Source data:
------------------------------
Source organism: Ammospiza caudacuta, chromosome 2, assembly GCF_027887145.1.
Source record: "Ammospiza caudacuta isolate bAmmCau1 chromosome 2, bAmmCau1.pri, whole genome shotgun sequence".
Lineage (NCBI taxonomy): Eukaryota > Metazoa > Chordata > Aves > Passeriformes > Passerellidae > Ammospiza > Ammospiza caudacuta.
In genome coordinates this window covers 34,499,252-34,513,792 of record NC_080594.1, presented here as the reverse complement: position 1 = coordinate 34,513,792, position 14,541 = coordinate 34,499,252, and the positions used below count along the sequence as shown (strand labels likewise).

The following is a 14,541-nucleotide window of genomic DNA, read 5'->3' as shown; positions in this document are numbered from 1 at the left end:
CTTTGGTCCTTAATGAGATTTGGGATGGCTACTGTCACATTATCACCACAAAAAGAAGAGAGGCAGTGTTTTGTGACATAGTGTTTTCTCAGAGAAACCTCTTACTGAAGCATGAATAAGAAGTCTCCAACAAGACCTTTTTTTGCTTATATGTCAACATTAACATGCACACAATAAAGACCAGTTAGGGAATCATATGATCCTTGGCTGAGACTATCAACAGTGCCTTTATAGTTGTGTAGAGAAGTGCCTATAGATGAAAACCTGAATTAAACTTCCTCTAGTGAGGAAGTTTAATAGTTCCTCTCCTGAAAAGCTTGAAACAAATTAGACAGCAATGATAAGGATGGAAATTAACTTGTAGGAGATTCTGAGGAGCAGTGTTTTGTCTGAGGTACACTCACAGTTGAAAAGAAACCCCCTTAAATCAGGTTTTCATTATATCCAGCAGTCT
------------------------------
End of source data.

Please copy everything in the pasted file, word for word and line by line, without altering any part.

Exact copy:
Source organism: Ammospiza caudacuta, chromosome 2, assembly GCF_027887145.1.
Source record: "Ammospiza caudacuta isolate bAmmCau1 chromosome 2, bAmmCau1.pri, whole genome shotgun sequence".
Lineage (NCBI taxonomy): Eukaryota > Metazoa > Chordata > Aves > Passeriformes > Passerellidae > Ammospiza > Ammospiza caudacuta.
In genome coordinates this window covers 34,499,252-34,513,792 of record NC_080594.1, presented here as the reverse complement: position 1 = coordinate 34,513,792, position 14,541 = coordinate 34,499,252, and the positions used below count along the sequence as shown (strand labels likewise).

The following is a 14,541-nucleotide window of genomic DNA, read 5'->3' as shown; positions in this document are numbered from 1 at the left end:
CTTTGGTCCTTAATGAGATTTGGGATGGCTACTGTCACATTATCACCACAAAAAGAAGAGAGGCAGTGTTTTGTGACATAGTGTTTTCTCAGAGAAACCTCTTACTGAAGCATGAATAAGAAGTCTCCAACAAGACCTTTTTTTGCTTATATGTCAACATTAACATGCACACAATAAAGACCAGTTAGGGAATCATATGATCCTTGGCTGAGACTATCAACAGTGCCTTTATAGTTGTGTAGAGAAGTGCCTATAGATGAAAACCTGAATTAAACTTCCTCTAGTGAGGAAGTTTAATAGTTCCTCTCCTGAAAAGCTTGAAACAAATTAGACAGCAATGATAAGGATGGAAATTAACTTGTAGGAGATTCTGAGGAGCAGTGTTTTGTCTGAGGTACACTCACAGTTGAAAAGAAACCCCCTTAAATCAGGTTTTCATTATATCCAGCAGTCT